Recent Posts by Jean-Marc Pascal

Ortega y Gasset’s Subjective Perspectivism

José Ortega y Gasset’s contribution to philosophy is manifold if one takes into account his wide-ranging essays on literary, cultural and sociological matters. The thinker’s Spanish roots gave him a unique perspective on the historical evolution of Western philosophy from the seventeenth-century onwards. If the great theologians and jurists of the Golden Age, like Francisco de Vitoria and Francesco Suarez, exerted a profound influence on a nascent imperial state, their legacy did not cross the Pyrenees to play a significant ...

On the Convergence of Two Creative Revolutions

The “Roaring Twenties” are generally associated with a period of unbridled excess after the traumatic experience of the First World War. While young Americans revelled to the syncopated rhythms of jazz music, two groups of European philosophers and artists were desperately searching for new meanings after the annihilation of all previous moral certainties.  The first group, led by the German architect Walter Gropius, set out to redefine the rules of architecture as well as craft and design. Their vision of a ...

On the Inconvenience of Being Immortal

The most fundamental premise of philosophy is our human ability to propose some reasoned answers to questions related to the meaning of life, our place in the universe and the plausibility of immortality. Long before Montaigne, ancient thinkers regarded the philosophical activity as the way to become accustomed to the idea of dying and make it part of our daily existence. After all, as Epicurus pointed out, ‘why should we be anxious about death when we will never encounter it; ...

The Philosophy of “Game of Thrones”

The global popularity of “Game of Thrones” can be partly ascribed to the many themes raised throughout the eight seasons of the American television series. Behind the first veil of medieval fantasy lurk the ghosts of Hobbes and Machiavelli and their depiction of political power as the deadliest game of chess imaginable. To conquer the ultimate position of power is one thing, but to exercise authority over a long period of time proves a tremendous challenge for the heroes of ...

Democracy and Mediocrity

Friedrich Nietzsche was particularly contemptuous of the mediocrity which, in his view, prevailed among his contemporaries. His philosophical ideal of individuals knowing themselves so thoroughly that they were able to soar above the rest of the human ‘herd’ has become offensive to our modern conception of democracy and equality. But what if democracy was inherently and inescapably a breeding ground for a type of feckless, navel-gazing individuals, wallowing in their self-confessed limitations while enjoying the benefits of a benevolent state? Nietzsche’s ...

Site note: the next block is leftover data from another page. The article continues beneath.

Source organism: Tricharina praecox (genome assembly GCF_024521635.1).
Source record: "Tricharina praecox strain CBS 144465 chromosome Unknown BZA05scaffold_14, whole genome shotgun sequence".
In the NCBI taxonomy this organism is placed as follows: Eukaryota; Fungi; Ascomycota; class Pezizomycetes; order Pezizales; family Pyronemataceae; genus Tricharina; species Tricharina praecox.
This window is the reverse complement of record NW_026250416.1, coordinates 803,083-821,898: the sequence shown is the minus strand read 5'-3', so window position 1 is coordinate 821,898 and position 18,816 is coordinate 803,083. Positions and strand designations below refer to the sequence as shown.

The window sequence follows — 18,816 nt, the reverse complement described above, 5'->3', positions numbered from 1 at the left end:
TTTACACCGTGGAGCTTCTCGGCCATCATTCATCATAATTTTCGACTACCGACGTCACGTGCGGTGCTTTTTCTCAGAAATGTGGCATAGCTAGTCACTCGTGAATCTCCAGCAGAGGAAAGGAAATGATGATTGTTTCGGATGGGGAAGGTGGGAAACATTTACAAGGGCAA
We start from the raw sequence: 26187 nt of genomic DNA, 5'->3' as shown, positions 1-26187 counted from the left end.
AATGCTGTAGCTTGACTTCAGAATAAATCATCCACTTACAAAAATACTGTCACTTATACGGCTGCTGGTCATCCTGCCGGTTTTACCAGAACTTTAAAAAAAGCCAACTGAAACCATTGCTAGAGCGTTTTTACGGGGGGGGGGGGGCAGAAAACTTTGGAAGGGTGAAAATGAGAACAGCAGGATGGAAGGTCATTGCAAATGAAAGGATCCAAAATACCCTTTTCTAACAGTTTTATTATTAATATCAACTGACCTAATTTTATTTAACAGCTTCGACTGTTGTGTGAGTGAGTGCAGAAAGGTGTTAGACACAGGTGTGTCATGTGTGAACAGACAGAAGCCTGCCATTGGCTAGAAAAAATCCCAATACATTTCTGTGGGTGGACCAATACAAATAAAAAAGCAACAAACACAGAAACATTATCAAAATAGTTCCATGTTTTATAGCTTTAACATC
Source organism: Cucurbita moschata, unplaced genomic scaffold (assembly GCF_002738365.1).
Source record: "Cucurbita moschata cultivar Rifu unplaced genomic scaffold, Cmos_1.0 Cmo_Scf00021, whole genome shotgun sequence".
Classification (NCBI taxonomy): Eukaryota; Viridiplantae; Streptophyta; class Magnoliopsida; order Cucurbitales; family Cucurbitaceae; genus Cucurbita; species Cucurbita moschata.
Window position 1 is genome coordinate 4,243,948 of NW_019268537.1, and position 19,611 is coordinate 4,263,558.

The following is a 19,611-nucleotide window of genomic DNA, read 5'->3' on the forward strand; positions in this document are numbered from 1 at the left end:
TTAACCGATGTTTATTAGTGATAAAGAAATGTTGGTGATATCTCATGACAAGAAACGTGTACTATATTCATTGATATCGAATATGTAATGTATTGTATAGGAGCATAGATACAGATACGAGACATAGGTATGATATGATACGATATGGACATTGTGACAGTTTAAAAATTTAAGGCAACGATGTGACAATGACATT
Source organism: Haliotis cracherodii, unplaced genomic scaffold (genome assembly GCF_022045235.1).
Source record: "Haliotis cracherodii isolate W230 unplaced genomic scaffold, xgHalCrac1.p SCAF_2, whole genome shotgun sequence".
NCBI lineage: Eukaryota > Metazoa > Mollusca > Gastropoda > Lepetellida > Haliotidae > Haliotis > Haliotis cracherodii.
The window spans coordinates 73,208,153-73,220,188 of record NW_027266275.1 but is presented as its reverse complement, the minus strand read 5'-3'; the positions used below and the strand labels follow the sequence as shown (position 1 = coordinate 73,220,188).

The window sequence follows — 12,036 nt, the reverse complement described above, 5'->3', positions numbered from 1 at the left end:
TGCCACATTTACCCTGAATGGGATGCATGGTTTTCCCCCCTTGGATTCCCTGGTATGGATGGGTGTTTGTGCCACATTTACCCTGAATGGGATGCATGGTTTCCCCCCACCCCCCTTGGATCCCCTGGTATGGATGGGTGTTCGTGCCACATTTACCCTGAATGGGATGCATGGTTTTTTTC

Gaston Bachelard. Poetic Philosopher

By Friday, August 9, 2019 No tags 0

Gaston Bachelard (1884-1962) is an unfairly neglected thinker who succeeded in carving himself a niche in the rich tradition of French philosophy of science. Trained as a physics and chemistry high school teacher, Bachelard took an early interest in epistemology at a time when Einstein was publicising both his theories of relativity and propounding a radically new conception of the interaction between space and time. Bachelard’s project was not to get rid of a philosophical approach of science but, on the ...

Philosophers and the Project of Perpetual Peace (2)

Immanuel Kant’s conception of perpetual peace took into account the propositions already developed by l’Abbé de Saint-Pierre and Rousseau while exploring new routes leading to the end of all possible conflicts between so-called “civilised nations”. His preoccupation with the subject was mooted in his early writings of the 1750’s and 60’s before finding a theoretical formulation in his ‘Idea for a Universal History with a Cosmopolitan Purpose’ in 1784 and his treatise ‘Perpetual Peace: A Philosophical Sketch’, published in 1795 ...

Is New Realism all that new?

Markus Gabriel is the new rising star of German Philosophy with the success of his book ‘Why the World does not Exist’, first published in 2013, a year after Maurizio Ferraris’s ‘Manifesto for a New Realism’. The thirty-nine year old Professor invites his reader to reconsider the question already raised in 1986 by Thomas Nagel in his stimulating ‘Views From Nowhere’: ‘How to combine the perspective of a particular person inside the world with an objective view of that same ...

Philosophers and the Project of Perpetual Peace (1)

The idea of a project of perpetual peace between European nations was anticipated long before the six member states of the original Economic European Union signed the Treaty of Rome in March 1957. If security and stability are often guaranteed through the agency of military force, such as the Pax Romana, long-term peace requires a deeper understanding of peoples’ aspirations and a wider perspective on what states can reasonably expect to achieve through diplomatic means.  Eighteenth-century philosophers were convinced of the ...

Michel Serres. Messenger of Knowledge

The world of philosophy has lost one of its most popular figures with the death of Michel Serres on June 1st. First attracted to a career in the French Navy, the young officer soon realised that philosophy was his true passion along with mathematics and the history of science. On the strength of his eclectic philosophical knowledge, he went on to elaborate a five-volume theory of communication under the aegis of Hermes, the Greek god of trade and commerce. Like the ...

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